The unconnected three-tower network in Greene County, Virginia is “ancient and ineffective,” according to an analysis by Black & Veatch, the Green County Record reported. The aging two-way radio communication system has caused trouble for the Sheriff’s Office and Fire House Departments, the report stated, including poor coverage, dropped calls and deficient transmissions. The report also cited a lack of interoperability between the towers, old and discontinued infrastructure equipment, and channel congestion due to the shortage of sufficient equipment in the surrounding area.
On March 27, the Greene County Board of Supervisors came together to hear about the poor communication system. Melissa Meador, emergency services manager for the county, admitted that the need for better coverage is there, stating, “We have some issues, that’s no secret, and we’re going to have to have some type of major overhaul in the next couple of years for our public safety communications.” However, the board is now facing what could be a multi-million-dollar investment that will only last until about 2040, an estimate made by Don Bowman, the Public Safety Consulting Manager at Black & Veatch.
After an investigation on the communication system in Greene County, Black & Veatch researchers noticed that the three towers in the county, located at the courthouse in Ruckersville and on Flat Top Mountain, do not connect to one another. Bowman told the Greene County Record, his goal in the coverage overhaul is to, “have 95 percent of the county covered 95 percent of the time.”
To fix these issues, the report lists three different million-dollar alternatives for the coverage renovations. The first possibility is a standalone option for the region, which would cost the county an estimated $6.2 million dollars. Board of Supervisors Chairman Michelle Flynn advised against this option in the meeting, stating to the agency, “I can’t imagine why any locality would enter into a standalone system at this point in time. All of our disaster responses, all our mitigation exercises are regional.”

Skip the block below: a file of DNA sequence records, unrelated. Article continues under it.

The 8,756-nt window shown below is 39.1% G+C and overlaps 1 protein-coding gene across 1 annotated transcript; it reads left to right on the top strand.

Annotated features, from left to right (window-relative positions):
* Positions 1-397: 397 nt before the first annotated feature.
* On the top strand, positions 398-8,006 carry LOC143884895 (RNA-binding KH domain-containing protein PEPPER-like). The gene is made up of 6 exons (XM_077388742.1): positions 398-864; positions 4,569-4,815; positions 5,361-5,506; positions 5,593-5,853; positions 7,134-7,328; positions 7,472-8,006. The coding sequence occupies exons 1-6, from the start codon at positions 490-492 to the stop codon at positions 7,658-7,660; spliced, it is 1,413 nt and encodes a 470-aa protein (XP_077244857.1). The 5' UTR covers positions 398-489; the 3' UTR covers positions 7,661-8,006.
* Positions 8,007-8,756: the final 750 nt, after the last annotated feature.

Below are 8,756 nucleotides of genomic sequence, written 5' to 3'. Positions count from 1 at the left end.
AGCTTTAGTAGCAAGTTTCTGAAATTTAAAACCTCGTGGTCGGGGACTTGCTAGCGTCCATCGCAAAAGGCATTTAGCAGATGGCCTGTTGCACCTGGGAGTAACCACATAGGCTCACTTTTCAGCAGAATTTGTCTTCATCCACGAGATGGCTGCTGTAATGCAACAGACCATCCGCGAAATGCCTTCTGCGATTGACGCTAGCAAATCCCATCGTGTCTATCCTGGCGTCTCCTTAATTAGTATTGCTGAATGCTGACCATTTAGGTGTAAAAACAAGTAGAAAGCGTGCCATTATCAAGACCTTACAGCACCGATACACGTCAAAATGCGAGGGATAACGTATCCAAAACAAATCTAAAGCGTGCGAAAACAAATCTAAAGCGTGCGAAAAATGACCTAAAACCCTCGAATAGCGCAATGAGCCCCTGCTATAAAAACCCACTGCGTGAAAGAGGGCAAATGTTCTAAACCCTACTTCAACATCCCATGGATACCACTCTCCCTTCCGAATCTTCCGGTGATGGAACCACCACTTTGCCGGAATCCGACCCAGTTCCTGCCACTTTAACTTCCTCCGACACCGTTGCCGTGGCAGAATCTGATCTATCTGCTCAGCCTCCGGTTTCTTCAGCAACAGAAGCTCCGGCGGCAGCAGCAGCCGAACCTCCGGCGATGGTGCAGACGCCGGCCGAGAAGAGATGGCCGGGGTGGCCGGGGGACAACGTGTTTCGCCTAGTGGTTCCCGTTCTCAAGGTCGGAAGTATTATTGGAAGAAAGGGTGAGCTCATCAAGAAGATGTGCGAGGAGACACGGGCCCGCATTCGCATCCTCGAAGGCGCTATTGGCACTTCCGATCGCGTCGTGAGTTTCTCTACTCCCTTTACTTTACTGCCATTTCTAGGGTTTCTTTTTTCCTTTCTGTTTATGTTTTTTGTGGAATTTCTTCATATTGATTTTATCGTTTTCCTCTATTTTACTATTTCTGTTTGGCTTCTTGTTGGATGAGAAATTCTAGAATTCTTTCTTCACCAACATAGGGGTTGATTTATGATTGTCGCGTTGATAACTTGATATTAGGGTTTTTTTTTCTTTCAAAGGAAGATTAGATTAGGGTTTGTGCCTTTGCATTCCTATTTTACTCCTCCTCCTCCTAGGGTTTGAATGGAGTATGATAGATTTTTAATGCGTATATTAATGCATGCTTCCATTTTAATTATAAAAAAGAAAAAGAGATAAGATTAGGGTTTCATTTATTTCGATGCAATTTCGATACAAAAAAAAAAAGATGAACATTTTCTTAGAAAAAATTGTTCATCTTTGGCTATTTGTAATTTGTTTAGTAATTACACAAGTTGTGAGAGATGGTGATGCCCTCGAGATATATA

The second option would be joining forces with the adjacent Madison County, to invest in a joint tower system, which would cost about $5.6 million dollars for Greene County. Bowman believes this option would be the best in terms of cost and coverage. David Gelyana, Black and Veatch’s Senior Engineer, stated, “your coverage is significantly better when you’re using six towers instead of three. Both counties would benefit from that.” County Administrator John Barkley said that Madison County is interested in talking more about a joint system with Greene County.
The last option Bowman and his team came up with, is a regional system with Greene, Madison, Louisa, and Fluvanna Counties, which would cost Greene County about $5.3 million dollars.
Flynn advised the Greene County Board members to read the full report by the Black and Veatch agency and to add it into the agenda docket for further inquiries.
April 9, 2018